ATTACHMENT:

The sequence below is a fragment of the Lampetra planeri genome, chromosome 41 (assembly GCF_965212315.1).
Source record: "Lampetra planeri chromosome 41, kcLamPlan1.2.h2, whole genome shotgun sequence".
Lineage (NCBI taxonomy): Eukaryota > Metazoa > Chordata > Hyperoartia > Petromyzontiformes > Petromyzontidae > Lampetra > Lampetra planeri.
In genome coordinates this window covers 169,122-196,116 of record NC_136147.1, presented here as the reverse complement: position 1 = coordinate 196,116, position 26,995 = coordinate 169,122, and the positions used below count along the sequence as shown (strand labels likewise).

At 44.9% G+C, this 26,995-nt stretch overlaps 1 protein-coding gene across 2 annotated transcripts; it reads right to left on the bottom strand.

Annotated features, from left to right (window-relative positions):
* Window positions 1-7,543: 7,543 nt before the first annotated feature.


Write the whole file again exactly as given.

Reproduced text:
The sequence below is a fragment of the Lampetra planeri genome, chromosome 41 (assembly GCF_965212315.1).
Source record: "Lampetra planeri chromosome 41, kcLamPlan1.2.h2, whole genome shotgun sequence".
Lineage (NCBI taxonomy): Eukaryota > Metazoa > Chordata > Hyperoartia > Petromyzontiformes > Petromyzontidae > Lampetra > Lampetra planeri.
In genome coordinates this window covers 169,122-196,116 of record NC_136147.1, presented here as the reverse complement: position 1 = coordinate 196,116, position 26,995 = coordinate 169,122, and the positions used below count along the sequence as shown (strand labels likewise).

At 44.9% G+C, this 26,995-nt stretch overlaps 1 protein-coding gene across 2 annotated transcripts; it reads right to left on the bottom strand.

Annotated features, from left to right (window-relative positions):
* Window positions 1-7,543: 7,543 nt before the first annotated feature.